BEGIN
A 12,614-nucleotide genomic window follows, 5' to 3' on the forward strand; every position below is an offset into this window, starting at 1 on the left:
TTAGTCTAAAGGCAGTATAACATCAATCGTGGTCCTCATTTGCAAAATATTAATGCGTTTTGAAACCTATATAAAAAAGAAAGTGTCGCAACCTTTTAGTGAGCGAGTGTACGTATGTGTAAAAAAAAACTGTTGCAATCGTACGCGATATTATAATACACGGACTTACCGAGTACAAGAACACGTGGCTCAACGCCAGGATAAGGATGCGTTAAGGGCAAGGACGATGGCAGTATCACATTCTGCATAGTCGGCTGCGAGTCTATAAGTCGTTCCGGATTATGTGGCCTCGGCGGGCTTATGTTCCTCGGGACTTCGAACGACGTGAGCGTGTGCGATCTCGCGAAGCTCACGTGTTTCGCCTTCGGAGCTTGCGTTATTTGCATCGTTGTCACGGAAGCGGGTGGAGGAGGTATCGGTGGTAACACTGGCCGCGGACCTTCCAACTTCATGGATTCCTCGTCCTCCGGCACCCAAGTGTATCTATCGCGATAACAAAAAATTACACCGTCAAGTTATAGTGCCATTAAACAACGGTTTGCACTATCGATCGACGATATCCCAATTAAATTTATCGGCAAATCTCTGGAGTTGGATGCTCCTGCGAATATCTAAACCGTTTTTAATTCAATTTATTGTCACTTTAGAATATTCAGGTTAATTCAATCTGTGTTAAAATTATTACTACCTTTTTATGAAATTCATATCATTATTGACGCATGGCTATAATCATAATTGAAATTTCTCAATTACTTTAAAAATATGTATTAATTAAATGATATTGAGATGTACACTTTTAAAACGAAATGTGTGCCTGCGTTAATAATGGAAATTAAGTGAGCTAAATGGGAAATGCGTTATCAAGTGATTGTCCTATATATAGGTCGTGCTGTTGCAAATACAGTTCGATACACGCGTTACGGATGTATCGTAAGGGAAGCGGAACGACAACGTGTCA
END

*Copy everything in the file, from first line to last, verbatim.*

A 12,614-nucleotide genomic window follows, 5' to 3' on the forward strand; every position below is an offset into this window, starting at 1 on the left:
TTAGTCTAAAGGCAGTATAACATCAATCGTGGTCCTCATTTGCAAAATATTAATGCGTTTTGAAACCTATATAAAAAAGAAAGTGTCGCAACCTTTTAGTGAGCGAGTGTACGTATGTGTAAAAAAAAACTGTTGCAATCGTACGCGATATTATAATACACGGACTTACCGAGTACAAGAACACGTGGCTCAACGCCAGGATAAGGATGCGTTAAGGGCAAGGACGATGGCAGTATCACATTCTGCATAGTCGGCTGCGAGTCTATAAGTCGTTCCGGATTATGTGGCCTCGGCGGGCTTATGTTCCTCGGGACTTCGAACGACGTGAGCGTGTGCGATCTCGCGAAGCTCACGTGTTTCGCCTTCGGAGCTTGCGTTATTTGCATCGTTGTCACGGAAGCGGGTGGAGGAGGTATCGGTGGTAACACTGGCCGCGGACCTTCCAACTTCATGGATTCCTCGTCCTCCGGCACCCAAGTGTATCTATCGCGATAACAAAAAATTACACCGTCAAGTTATAGTGCCATTAAACAACGGTTTGCACTATCGATCGACGATATCCCAATTAAATTTATCGGCAAATCTCTGGAGTTGGATGCTCCTGCGAATATCTAAACCGTTTTTAATTCAATTTATTGTCACTTTAGAATATTCAGGTTAATTCAATCTGTGTTAAAATTATTACTACCTTTTTATGAAATTCATATCATTATTGACGCATGGCTATAATCATAATTGAAATTTCTCAATTACTTTAAAAATATGTATTAATTAAATGATATTGAGATGTACACTTTTAAAACGAAATGTGTGCCTGCGTTAATAATGGAAATTAAGTGAGCTAAATGGGAAATGCGTTATCAAGTGATTGTCCTATATATAGGTCGTGCTGTTGCAAATACAGTTCGATACACGCGTTACGGATGTATCGTAAGGGAAGCGGAACGACAACGTGTCA